I recently sampled a handful of songs at, and was impressed by the group's naturalistic feel for the genre. Afrobeat is tricky to get right - its unfolding arrangements often stretch past the 10-minute mark, testing the endurance of even seasoned players. And simply "jamming" won't cut it; Afrobeat is packed with detailed horn arrangements and intricate rhythmic cues. When performed by appropriately soulful musicians, it sounds majestic and organic.

TBAS came together in 2005 and have since built up quite the reputation in their hometown. Praised by local music rags and DJs, they're now primed to take their music to wider audiences. They won't be depleting any resources to get there: The band recently entered a partnership with Boston's Green Grease Monkeys, an organization that converts diesel engines to run on veggie oil. Now they've got themselves an eco-friendly Afrobeat school bus. Bet that'll look sweet parked outside of Nectar's.


Ameranouche are a nationally acclaimed Gypsy-jazz trio based in southern New Hampshire. They'll make their first central Vermont appearance at Montpelier's Langdon Street Café this Saturday. The band performs manouche jazz, a style popularized by the late six-string wizard Django Reinhardt, whose impassioned licks still sound incredibly fresh.

Also known as "acoustic hot jazz," the genre is noted for its technical virtuosity and liveliness. Ameranouche don't disappoint in either department. I recently checked out a few samples at their website,, and was enthused by their sound. The guitar playing isn't quite up to Django's searing standards - whose is, really? - but it does contain plenty of gusto.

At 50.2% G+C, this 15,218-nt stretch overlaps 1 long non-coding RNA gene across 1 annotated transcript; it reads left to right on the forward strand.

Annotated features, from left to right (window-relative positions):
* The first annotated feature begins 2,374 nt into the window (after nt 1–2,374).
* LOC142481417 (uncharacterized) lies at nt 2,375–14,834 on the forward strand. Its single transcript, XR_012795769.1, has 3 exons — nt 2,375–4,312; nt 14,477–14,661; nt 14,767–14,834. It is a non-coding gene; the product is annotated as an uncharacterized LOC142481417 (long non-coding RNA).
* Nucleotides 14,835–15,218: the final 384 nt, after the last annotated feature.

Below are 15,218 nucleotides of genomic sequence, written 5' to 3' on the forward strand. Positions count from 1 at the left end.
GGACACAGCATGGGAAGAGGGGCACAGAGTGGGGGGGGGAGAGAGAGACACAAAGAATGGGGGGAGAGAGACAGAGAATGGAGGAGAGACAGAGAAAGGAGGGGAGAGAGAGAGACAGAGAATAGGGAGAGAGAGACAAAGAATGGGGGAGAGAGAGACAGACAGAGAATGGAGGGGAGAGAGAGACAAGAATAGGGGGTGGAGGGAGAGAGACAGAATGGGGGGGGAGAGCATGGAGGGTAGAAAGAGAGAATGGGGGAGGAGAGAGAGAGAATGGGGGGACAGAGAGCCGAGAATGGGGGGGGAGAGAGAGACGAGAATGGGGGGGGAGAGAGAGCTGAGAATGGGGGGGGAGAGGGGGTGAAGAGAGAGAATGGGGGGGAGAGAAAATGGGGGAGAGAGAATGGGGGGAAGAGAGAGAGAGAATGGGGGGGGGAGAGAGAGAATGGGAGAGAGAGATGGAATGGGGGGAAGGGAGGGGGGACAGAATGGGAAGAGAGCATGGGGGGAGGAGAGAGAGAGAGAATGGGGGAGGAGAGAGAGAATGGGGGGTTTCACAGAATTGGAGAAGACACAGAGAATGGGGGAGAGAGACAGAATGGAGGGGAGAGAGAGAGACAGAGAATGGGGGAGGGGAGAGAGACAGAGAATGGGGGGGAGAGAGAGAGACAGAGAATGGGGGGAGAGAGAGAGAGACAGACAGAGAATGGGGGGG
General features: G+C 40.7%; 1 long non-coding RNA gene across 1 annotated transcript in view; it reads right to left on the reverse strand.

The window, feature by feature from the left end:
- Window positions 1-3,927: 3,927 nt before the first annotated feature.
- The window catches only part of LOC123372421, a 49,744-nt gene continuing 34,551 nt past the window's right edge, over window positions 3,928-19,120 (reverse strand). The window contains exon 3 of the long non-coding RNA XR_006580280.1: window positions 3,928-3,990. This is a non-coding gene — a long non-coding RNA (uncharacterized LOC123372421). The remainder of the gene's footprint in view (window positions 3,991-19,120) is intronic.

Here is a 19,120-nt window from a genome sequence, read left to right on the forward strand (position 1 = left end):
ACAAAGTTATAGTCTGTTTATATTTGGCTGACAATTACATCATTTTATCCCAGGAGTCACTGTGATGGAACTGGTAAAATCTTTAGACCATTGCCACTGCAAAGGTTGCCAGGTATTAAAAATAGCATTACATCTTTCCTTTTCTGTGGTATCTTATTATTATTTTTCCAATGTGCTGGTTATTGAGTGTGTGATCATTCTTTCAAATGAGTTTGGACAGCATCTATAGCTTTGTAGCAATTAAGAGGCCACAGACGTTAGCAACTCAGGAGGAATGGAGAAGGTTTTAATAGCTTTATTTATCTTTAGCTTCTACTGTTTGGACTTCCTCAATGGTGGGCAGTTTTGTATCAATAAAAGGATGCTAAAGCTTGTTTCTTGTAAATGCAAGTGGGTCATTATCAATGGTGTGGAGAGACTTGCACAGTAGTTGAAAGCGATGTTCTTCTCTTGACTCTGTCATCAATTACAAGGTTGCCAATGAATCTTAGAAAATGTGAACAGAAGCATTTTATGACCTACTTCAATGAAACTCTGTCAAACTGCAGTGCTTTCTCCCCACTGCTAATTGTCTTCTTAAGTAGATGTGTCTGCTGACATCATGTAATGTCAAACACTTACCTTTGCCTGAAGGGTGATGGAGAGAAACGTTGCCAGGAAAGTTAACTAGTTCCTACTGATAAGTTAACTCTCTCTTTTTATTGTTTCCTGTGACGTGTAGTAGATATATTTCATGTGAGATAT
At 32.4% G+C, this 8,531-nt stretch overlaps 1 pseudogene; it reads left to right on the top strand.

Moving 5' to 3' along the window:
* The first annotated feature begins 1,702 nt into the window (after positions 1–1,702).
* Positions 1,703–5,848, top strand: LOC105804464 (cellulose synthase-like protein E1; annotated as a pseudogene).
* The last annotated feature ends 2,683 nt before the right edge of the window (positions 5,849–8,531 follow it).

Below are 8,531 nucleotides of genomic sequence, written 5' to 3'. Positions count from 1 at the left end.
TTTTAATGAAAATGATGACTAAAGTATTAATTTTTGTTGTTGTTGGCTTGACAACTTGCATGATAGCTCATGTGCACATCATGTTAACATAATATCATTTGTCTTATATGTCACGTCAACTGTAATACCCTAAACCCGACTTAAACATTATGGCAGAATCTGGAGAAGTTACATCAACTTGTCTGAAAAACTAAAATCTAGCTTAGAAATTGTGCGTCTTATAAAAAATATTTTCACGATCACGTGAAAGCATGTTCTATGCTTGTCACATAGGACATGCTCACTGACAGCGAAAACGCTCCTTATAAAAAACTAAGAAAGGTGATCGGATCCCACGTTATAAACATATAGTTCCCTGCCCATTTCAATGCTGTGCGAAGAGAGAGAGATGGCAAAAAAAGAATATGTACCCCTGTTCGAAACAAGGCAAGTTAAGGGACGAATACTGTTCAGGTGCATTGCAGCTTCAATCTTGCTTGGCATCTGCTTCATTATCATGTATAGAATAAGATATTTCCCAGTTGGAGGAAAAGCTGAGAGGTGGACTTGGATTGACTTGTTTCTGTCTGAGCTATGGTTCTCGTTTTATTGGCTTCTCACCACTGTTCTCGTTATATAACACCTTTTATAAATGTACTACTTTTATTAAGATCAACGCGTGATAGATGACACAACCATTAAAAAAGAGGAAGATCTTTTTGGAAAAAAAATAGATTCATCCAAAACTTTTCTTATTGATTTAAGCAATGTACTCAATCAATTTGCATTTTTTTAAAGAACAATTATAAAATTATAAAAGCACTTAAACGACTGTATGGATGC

In addition to Django covers and their own compositions, the group delivers standards by Cole Porter, Hoagie Carmichael and George Gershwin, each re-imagined as Gypsy-jazz workouts. Sounds zippy to me.


This Friday, Higher Ground and 104.7 The Point bring Texan guitar legend Johnny Winter to town for an evening of blistering blues. Winter, who was signed by Columbia Records way back in 1969, helped bridge the gap between the heavy electric sounds popularized by Englishmen Eric Clapton, Jeff Beck and Jimmy Page, and Southern-fried porch blues.

Instantly recognizable by his snow-white hair and extensive tattoos, Winter is a truly an icon. He jammed with B.B. King at the tender age of 17, and enjoyed a close personal and professional relationship with the late Muddy Waters. Not bad for a scrawny albino kid from the wrong side of Beaumont.

Although trends have come and gone since he first appeared on the scene, Winter has always stuck to his musical guns. His creed is best summed up by the title of his most recent Grammy-nominated album, I'm a Bluesman.

Opening for Winter are local heroes the Nobby Reed Project, who've been belting the blues for more than a decade. Visit Higher Ground for further details.